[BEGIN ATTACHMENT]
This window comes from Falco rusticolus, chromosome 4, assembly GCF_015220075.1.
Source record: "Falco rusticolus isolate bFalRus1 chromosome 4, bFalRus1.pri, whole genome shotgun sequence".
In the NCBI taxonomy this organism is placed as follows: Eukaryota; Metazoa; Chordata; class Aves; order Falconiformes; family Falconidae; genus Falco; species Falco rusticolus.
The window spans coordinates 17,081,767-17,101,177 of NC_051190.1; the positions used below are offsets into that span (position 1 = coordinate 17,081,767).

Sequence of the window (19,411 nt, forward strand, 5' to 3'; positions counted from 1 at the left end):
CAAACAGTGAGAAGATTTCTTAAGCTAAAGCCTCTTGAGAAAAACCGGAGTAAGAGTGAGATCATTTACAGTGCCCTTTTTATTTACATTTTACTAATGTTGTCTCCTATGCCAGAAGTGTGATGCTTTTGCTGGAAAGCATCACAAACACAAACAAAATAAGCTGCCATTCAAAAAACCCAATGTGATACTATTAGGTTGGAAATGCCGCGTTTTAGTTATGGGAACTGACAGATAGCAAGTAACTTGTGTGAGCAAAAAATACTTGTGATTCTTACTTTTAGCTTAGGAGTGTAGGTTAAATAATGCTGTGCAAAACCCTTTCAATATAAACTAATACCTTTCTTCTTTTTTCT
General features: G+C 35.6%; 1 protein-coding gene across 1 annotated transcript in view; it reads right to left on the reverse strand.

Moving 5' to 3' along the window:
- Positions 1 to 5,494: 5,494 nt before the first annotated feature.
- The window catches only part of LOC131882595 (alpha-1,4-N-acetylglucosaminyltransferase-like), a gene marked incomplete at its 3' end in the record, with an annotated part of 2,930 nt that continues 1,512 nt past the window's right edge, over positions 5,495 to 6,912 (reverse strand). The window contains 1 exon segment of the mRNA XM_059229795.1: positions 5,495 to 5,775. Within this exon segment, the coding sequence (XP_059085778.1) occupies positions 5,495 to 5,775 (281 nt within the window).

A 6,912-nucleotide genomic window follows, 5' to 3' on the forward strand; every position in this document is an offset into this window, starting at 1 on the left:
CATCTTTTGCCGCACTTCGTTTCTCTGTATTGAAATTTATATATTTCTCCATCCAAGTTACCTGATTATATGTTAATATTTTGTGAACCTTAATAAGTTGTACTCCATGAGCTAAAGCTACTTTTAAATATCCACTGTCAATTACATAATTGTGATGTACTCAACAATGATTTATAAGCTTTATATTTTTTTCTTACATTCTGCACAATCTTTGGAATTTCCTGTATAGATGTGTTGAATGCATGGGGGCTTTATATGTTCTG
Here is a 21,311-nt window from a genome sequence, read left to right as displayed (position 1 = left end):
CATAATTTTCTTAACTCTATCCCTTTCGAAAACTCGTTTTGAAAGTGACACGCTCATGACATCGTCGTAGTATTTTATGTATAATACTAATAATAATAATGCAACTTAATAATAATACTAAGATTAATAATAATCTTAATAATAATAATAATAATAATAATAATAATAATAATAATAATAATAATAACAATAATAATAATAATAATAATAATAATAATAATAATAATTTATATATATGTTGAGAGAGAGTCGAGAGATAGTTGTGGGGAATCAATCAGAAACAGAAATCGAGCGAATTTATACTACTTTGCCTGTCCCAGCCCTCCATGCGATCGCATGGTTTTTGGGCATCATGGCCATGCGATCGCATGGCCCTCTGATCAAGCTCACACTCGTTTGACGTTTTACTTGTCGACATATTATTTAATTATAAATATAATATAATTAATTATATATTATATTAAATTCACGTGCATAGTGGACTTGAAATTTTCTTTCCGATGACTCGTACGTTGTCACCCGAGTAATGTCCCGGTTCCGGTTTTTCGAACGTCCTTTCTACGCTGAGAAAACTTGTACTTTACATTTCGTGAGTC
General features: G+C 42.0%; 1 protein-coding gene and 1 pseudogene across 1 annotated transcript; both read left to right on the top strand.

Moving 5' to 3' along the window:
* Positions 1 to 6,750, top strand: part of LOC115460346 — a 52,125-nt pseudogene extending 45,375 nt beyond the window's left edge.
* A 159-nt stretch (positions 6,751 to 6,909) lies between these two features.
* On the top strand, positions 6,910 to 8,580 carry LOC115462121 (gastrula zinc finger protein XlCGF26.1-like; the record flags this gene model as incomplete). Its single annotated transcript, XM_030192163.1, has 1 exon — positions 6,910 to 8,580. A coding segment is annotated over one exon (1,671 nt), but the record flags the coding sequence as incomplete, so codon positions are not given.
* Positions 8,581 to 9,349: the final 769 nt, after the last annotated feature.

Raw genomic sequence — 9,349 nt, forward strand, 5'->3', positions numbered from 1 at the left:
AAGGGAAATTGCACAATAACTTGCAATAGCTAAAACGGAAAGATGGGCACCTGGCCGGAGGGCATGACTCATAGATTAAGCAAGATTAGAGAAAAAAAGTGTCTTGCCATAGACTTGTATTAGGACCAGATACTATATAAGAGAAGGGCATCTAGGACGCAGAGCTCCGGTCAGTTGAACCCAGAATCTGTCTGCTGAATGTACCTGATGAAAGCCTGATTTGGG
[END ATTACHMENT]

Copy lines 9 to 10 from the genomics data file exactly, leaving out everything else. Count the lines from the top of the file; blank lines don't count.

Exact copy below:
- Positions 1 to 5,494: 5,494 nt before the first annotated feature.
- The window catches only part of LOC131882595 (alpha-1,4-N-acetylglucosaminyltransferase-like), a gene marked incomplete at its 3' end in the record, with an annotated part of 2,930 nt that continues 1,512 nt past the window's right edge, over positions 5,495 to 6,912 (reverse strand). The window contains 1 exon segment of the mRNA XM_059229795.1: positions 5,495 to 5,775. Within this exon segment, the coding sequence (XP_059085778.1) occupies positions 5,495 to 5,775 (281 nt within the window).